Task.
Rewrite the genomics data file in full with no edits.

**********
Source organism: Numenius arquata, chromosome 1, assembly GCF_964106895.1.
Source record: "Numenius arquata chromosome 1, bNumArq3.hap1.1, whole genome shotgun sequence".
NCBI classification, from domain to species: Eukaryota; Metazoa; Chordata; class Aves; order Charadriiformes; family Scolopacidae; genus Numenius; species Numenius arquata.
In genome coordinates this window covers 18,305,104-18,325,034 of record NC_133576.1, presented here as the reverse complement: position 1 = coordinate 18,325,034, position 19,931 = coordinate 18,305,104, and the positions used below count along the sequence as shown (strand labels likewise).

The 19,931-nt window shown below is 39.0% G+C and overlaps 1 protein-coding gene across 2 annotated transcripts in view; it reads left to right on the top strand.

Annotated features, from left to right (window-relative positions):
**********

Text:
Source organism: Numenius arquata, chromosome 1, assembly GCF_964106895.1.
Source record: "Numenius arquata chromosome 1, bNumArq3.hap1.1, whole genome shotgun sequence".
NCBI classification, from domain to species: Eukaryota; Metazoa; Chordata; class Aves; order Charadriiformes; family Scolopacidae; genus Numenius; species Numenius arquata.
In genome coordinates this window covers 18,305,104-18,325,034 of record NC_133576.1, presented here as the reverse complement: position 1 = coordinate 18,325,034, position 19,931 = coordinate 18,305,104, and the positions used below count along the sequence as shown (strand labels likewise).

The 19,931-nt window shown below is 39.0% G+C and overlaps 1 protein-coding gene across 2 annotated transcripts in view; it reads left to right on the top strand.

Annotated features, from left to right (window-relative positions):